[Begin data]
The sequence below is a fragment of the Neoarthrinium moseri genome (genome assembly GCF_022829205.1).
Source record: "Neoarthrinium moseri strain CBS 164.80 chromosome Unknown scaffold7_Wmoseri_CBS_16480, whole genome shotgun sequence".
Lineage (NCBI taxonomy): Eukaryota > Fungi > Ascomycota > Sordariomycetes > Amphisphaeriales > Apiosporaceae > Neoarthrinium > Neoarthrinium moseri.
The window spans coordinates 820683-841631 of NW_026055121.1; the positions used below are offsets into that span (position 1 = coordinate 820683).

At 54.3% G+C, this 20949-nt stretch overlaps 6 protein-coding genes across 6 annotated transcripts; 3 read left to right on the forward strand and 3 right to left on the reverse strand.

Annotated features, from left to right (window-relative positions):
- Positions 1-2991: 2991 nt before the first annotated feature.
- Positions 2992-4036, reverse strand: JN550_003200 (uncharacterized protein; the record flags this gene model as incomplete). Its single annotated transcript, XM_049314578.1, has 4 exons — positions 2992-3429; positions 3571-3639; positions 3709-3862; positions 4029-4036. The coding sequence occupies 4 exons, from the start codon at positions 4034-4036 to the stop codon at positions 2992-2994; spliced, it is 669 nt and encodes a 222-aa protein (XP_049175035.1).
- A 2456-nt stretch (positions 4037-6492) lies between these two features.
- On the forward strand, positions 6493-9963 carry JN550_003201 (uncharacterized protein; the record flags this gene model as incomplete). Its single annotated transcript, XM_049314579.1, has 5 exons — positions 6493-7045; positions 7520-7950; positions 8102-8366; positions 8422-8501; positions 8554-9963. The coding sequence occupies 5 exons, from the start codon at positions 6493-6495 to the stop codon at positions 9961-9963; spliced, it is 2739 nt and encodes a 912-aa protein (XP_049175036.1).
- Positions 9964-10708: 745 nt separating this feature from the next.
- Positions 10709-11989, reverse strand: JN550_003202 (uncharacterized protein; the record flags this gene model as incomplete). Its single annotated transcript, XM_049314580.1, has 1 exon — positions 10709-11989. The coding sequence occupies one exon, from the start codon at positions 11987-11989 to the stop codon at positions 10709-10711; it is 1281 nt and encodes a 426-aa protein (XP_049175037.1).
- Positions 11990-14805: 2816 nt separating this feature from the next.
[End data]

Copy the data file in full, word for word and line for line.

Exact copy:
The sequence below is a fragment of the Neoarthrinium moseri genome (genome assembly GCF_022829205.1).
Source record: "Neoarthrinium moseri strain CBS 164.80 chromosome Unknown scaffold7_Wmoseri_CBS_16480, whole genome shotgun sequence".
Lineage (NCBI taxonomy): Eukaryota > Fungi > Ascomycota > Sordariomycetes > Amphisphaeriales > Apiosporaceae > Neoarthrinium > Neoarthrinium moseri.
The window spans coordinates 820683-841631 of NW_026055121.1; the positions used below are offsets into that span (position 1 = coordinate 820683).

At 54.3% G+C, this 20949-nt stretch overlaps 6 protein-coding genes across 6 annotated transcripts; 3 read left to right on the forward strand and 3 right to left on the reverse strand.

Annotated features, from left to right (window-relative positions):
- Positions 1-2991: 2991 nt before the first annotated feature.
- Positions 2992-4036, reverse strand: JN550_003200 (uncharacterized protein; the record flags this gene model as incomplete). Its single annotated transcript, XM_049314578.1, has 4 exons — positions 2992-3429; positions 3571-3639; positions 3709-3862; positions 4029-4036. The coding sequence occupies 4 exons, from the start codon at positions 4034-4036 to the stop codon at positions 2992-2994; spliced, it is 669 nt and encodes a 222-aa protein (XP_049175035.1).
- A 2456-nt stretch (positions 4037-6492) lies between these two features.
- On the forward strand, positions 6493-9963 carry JN550_003201 (uncharacterized protein; the record flags this gene model as incomplete). Its single annotated transcript, XM_049314579.1, has 5 exons — positions 6493-7045; positions 7520-7950; positions 8102-8366; positions 8422-8501; positions 8554-9963. The coding sequence occupies 5 exons, from the start codon at positions 6493-6495 to the stop codon at positions 9961-9963; spliced, it is 2739 nt and encodes a 912-aa protein (XP_049175036.1).
- Positions 9964-10708: 745 nt separating this feature from the next.
- Positions 10709-11989, reverse strand: JN550_003202 (uncharacterized protein; the record flags this gene model as incomplete). Its single annotated transcript, XM_049314580.1, has 1 exon — positions 10709-11989. The coding sequence occupies one exon, from the start codon at positions 11987-11989 to the stop codon at positions 10709-10711; it is 1281 nt and encodes a 426-aa protein (XP_049175037.1).
- Positions 11990-14805: 2816 nt separating this feature from the next.